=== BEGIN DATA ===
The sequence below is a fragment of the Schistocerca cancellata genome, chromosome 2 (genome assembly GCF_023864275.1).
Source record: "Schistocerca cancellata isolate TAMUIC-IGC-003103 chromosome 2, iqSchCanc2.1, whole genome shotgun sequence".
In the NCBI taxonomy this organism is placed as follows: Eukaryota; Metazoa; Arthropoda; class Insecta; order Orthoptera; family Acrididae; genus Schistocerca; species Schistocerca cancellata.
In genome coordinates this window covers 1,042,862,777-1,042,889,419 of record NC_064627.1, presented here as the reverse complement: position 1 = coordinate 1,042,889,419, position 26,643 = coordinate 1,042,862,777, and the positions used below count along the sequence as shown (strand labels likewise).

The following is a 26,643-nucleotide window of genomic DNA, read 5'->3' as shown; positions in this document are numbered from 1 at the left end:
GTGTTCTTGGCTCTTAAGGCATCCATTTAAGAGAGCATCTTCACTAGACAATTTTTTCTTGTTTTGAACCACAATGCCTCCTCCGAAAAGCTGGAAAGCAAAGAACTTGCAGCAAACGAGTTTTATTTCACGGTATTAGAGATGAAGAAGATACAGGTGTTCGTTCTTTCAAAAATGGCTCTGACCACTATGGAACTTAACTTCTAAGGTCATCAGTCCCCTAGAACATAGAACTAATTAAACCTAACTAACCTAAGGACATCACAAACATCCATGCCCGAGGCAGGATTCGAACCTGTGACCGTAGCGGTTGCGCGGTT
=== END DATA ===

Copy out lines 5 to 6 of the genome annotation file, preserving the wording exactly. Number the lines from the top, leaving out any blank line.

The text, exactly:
The following is a 26,643-nucleotide window of genomic DNA, read 5'->3' as shown; positions in this document are numbered from 1 at the left end:
GTGTTCTTGGCTCTTAAGGCATCCATTTAAGAGAGCATCTTCACTAGACAATTTTTTCTTGTTTTGAACCACAATGCCTCCTCCGAAAAGCTGGAAAGCAAAGAACTTGCAGCAAACGAGTTTTATTTCACGGTATTAGAGATGAAGAAGATACAGGTGTTCGTTCTTTCAAAAATGGCTCTGACCACTATGGAACTTAACTTCTAAGGTCATCAGTCCCCTAGAACATAGAACTAATTAAACCTAACTAACCTAAGGACATCACAAACATCCATGCCCGAGGCAGGATTCGAACCTGTGACCGTAGCGGTTGCGCGGTT